Tuesday, 9 June 2015
Tattooed Tumour Box (with working drawings)
There's been quite a gap between this post and my last Tattooed Tumour Box progress report but I'm pleased to say that work on the sculpture/3D drawing is finally complete. I started constructing the piece last year when I planned to build and enter it into the Jerwood Drawing Prize 2014. Although I managed to make all the interconnecting box sections of the piece well in advance of last year's submission deadline, I soon realised that the 'tattooed' element of the piece wasn't going to be fully achievable in time (as hard as I tried).
As with most of my artistic projects, I underestimated just how long the drawing side of the work would take. There are several reasons for this. One being the fact that all the drawings are quite intricate and time consuming to develop from scratch, especially since I planned for all the elements to have their own unique qualities whilst still looking like they could coexist in the same universe. Couple this with the fact that, put together, all the forty four separate planes of the sculpture's components add up to a much larger surface area than one might expect, I now clearly see why the piece took so long to complete – although, admittedly, once I missed last year's deadline, work on the piece slowed down for a while whilst I worked on other projects.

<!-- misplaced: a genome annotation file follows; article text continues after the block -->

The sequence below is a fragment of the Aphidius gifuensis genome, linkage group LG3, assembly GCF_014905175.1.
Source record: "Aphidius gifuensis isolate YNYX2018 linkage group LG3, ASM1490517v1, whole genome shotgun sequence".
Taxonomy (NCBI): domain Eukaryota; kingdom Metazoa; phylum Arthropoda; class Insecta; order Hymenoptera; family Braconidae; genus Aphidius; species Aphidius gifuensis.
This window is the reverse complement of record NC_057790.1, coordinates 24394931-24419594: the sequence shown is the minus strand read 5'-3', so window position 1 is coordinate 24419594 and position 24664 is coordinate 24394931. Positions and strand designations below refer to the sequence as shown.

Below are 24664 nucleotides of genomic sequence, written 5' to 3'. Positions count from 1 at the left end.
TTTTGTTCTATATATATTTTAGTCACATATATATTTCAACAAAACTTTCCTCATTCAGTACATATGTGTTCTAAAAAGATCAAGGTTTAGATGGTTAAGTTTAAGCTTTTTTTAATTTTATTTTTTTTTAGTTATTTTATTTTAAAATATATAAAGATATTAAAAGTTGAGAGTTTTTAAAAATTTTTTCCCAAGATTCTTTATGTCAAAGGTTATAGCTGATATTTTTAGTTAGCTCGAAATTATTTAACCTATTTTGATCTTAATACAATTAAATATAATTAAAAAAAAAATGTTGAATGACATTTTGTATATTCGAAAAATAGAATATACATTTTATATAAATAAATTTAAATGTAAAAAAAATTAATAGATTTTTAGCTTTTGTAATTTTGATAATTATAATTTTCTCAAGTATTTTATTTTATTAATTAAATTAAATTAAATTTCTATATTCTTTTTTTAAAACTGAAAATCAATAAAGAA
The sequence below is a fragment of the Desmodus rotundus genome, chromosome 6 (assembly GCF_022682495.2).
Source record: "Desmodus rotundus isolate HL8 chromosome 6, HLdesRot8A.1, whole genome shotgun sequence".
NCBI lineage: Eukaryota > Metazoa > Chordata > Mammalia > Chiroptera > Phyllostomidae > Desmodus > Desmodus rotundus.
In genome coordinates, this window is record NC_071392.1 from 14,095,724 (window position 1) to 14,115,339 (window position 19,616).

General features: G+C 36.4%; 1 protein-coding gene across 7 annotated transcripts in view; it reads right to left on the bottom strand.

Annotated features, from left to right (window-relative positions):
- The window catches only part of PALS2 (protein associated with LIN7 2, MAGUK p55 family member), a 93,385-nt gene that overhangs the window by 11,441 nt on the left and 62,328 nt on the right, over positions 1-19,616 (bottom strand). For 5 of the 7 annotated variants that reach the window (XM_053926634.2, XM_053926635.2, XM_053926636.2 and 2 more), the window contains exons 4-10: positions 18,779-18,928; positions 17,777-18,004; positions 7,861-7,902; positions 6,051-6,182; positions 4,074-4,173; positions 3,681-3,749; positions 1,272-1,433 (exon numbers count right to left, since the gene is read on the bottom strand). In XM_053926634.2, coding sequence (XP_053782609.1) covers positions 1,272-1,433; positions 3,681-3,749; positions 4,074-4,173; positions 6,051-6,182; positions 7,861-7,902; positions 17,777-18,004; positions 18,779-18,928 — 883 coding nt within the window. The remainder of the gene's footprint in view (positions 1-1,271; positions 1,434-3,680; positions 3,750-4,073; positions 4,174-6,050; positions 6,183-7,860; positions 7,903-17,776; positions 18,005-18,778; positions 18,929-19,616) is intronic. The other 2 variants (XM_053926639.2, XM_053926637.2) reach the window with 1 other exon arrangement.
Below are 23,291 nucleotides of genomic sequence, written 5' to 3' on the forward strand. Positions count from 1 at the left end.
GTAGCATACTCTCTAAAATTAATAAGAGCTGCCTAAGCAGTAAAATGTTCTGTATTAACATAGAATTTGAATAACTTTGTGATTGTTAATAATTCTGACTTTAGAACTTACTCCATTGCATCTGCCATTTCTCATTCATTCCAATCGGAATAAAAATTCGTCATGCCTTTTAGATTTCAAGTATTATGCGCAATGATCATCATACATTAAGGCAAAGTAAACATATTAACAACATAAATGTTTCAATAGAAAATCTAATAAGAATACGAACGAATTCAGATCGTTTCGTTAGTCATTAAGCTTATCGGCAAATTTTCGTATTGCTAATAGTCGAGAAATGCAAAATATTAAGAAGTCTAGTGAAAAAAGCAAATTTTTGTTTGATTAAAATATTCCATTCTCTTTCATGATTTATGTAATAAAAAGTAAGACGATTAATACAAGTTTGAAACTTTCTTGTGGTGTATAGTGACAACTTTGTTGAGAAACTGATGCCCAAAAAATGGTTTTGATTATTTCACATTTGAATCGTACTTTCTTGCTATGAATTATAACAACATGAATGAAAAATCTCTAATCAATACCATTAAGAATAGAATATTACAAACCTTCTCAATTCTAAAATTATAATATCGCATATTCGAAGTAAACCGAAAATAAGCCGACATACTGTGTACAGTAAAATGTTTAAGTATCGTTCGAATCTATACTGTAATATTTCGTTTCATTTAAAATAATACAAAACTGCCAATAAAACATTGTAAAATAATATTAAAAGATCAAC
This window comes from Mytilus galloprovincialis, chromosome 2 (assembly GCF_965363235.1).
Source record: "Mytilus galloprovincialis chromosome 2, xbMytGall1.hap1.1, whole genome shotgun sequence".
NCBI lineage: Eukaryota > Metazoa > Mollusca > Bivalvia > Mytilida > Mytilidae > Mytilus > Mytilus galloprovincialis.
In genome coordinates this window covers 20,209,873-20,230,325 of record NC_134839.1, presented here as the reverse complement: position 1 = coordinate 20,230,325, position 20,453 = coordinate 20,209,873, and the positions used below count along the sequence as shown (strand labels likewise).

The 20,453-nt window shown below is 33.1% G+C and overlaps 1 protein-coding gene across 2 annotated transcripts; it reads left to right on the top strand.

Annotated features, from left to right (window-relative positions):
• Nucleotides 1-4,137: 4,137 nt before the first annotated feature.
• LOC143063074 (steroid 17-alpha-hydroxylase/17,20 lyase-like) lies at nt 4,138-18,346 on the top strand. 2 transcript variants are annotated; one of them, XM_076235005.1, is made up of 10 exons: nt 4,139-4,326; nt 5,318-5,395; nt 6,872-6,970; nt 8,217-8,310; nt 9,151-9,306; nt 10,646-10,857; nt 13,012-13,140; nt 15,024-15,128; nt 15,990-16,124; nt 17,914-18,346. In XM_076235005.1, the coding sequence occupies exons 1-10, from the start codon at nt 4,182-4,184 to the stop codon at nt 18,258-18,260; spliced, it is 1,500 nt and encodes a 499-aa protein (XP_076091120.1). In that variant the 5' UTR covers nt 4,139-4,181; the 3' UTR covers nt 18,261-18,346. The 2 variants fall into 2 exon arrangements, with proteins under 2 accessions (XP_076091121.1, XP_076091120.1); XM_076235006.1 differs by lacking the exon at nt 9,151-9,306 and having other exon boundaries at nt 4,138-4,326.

Another reason that the drawing process took so long is that each sketch had to be done four separate times – firstly worked out as a pencil sketch in one of my sketchbooks, then traced in ink onto tracing paper, thirdly, transferred onto the sculpture using carbon paper and drawing over the image on the tracing paper, and finally there would be the time consuming task of inking in the carbon ghost image on the sculpture's wooden surface.
Initially, I started off the drawing process by rendering elements of miscellaneous found objects, and morphing them together but once I got into the flow of it, and started to really develop a feel for the world that my drawings evolved from, I mostly abandoned the use of existing source materials, and opted for the freedom of simply making it all up.
To give you a little insight into the multiple processes that I lovingly went through (often whilst working through the night, till five or six the next morning) constructing Tattooed Tumour Box this last year, here are a few of the pencil sketches, tracings, and inked-in sections of the sculpture's surface.
Incidentally, the sculpture is made up of cut-up pieces of antique packing crates, sourced from the Victoria and Albert Museum where I work part-time. You can even see sections of old labels, stencilled numbers, and part of the lettering of “V. & A. M.”, branded into the wood in a charming early twentieth century typography.
There are lots of drawn elements of the piece that I've especially enjoyed creating, and one of them is the underside of the base section of the sculpture, and therefore probably the part that is least likely to be seen. So I thought that I'd give it an airing here. As the circular hole in the centre is for the insertion of the pole that makes up part of the work's metal stand, I thought that I'd make it a feature of the overall design, and incorporated a sphincter element to the drawing. The sigils which appear within to outer ring reference occult interests as well as being a tribute to the flamboyantly entertaining comic book writer, Grant Morrison.
To see a larger selection of the drawings that I made in the creation of Tattooed Tumour Box please feel free to check out my Oodles of Doodles blog.